The next best hunting grounds are Nav Beacons. Near every primary star, in inhabited systems, you will find a Nav Beacon. As the name implies, these beacons exist to provide local system navigation data for ships not equipped with Discovery Scanners. These ships, both player and NPC, exit supercruise near the beacon, and then scan the beacon to receive a stellar map of the local star system. A patient Bounty Hunter can easily cruise normal space near a Nav Beacon, scanning ships as they pop in, and picking off those pilots who are wanted. Depending on the security level of the local system, local System Authority vessels may even jump into the fray, once felons are identified by a Bounty Hunter. If they do, take care not to accidentally shoot them in the ensuing melee. They have a zero tolerance policy for being shot. Traffic, however, in and around Nav Beacons is hit or miss; sometimes you’ll not want for targets and other times you’ll grow old waiting for anyone to show up, let alone someone with a price on their head. Thankfully, there’s an even better place to find wanted scum.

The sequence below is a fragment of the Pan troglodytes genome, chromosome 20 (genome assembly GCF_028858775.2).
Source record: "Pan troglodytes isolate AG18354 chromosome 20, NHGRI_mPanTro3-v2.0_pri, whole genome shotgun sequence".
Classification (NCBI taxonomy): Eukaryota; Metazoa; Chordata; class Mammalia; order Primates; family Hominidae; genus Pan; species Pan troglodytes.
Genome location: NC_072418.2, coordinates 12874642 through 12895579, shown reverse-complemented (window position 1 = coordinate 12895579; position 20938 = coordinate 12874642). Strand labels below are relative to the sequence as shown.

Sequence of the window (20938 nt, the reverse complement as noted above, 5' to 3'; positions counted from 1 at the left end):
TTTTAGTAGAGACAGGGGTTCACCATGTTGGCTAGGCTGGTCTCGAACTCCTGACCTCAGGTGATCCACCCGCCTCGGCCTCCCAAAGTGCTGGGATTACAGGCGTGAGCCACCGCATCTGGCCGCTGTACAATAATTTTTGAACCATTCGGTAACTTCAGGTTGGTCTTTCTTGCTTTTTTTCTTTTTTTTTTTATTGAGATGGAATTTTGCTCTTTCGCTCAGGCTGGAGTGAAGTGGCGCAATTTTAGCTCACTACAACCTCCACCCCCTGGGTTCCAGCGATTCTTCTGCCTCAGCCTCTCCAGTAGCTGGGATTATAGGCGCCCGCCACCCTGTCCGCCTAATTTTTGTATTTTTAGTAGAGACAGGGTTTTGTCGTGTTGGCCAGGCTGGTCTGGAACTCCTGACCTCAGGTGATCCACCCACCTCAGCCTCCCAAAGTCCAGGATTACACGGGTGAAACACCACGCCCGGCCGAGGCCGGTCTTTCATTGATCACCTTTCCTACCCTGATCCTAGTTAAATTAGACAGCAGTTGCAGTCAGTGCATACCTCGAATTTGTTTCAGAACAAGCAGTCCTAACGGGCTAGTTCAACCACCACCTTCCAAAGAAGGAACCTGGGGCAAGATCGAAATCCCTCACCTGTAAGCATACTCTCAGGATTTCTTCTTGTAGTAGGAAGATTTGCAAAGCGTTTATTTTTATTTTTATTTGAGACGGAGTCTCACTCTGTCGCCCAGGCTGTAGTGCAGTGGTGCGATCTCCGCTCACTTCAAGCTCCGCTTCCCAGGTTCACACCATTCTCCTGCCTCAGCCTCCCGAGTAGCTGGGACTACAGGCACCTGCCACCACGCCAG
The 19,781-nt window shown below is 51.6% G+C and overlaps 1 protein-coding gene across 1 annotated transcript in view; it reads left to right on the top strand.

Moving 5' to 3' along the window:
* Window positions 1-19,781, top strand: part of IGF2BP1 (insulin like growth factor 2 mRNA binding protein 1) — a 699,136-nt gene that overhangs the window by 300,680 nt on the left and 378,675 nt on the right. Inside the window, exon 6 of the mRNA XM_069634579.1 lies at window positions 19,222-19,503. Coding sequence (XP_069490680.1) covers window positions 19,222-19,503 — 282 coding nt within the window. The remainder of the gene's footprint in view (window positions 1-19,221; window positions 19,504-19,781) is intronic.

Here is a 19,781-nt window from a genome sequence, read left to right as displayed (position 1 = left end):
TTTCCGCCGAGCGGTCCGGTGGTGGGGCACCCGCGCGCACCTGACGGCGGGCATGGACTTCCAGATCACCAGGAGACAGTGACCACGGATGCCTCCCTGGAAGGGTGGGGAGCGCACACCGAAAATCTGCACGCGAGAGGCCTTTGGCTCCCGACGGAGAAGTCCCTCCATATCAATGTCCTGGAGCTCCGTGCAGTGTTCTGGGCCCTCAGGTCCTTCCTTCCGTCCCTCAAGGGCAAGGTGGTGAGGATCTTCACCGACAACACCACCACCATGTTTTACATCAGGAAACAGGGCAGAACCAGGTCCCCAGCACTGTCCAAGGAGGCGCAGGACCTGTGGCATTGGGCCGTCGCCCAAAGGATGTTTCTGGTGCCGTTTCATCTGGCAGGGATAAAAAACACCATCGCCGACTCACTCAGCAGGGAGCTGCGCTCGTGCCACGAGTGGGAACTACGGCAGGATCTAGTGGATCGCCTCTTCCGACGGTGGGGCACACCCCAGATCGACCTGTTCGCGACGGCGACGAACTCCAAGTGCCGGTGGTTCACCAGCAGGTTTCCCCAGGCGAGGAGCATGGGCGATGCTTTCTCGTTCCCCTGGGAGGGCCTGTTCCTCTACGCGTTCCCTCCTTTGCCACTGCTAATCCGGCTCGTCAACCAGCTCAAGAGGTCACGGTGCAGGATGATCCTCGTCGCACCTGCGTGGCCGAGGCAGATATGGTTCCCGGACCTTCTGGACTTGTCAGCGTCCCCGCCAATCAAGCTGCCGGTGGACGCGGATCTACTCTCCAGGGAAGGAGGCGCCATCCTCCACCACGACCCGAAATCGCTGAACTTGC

The Resource Extraction Sites (RES) scattered throughout planetary rings are the true Bounty Hunter’s playground. Much like Nav Beacons, Resource Extraction Sites are populated by both players and NPCs, except in this case they are either mining valuable resources, or looking to steal from those who are. The difference is that spawn rates tend to be much higher in Resource Extraction Sites, especially in the more dangerous, Hazardous ones (HAZRES). While they come in four danger ratings, Low, Normal, High, and Hazardous, most hunters seeks out the HAZRES because of its high spawn rate and the higher likelihood of finding bigger fish. System Authority vessels are often found patrolling as well, and will jump in to aid Bounty Hunters. This is especially useful when you decide to take on an Imperial Clipper or an Anaconda.
As mentioned at the start of this section, once you decide on your location and locate a target, the rest is simple … well, mechanically. How easy or hard it is to take your target down all depends on the target and your ship, and your skill as a Bounty Hunter.
… With the Right Tools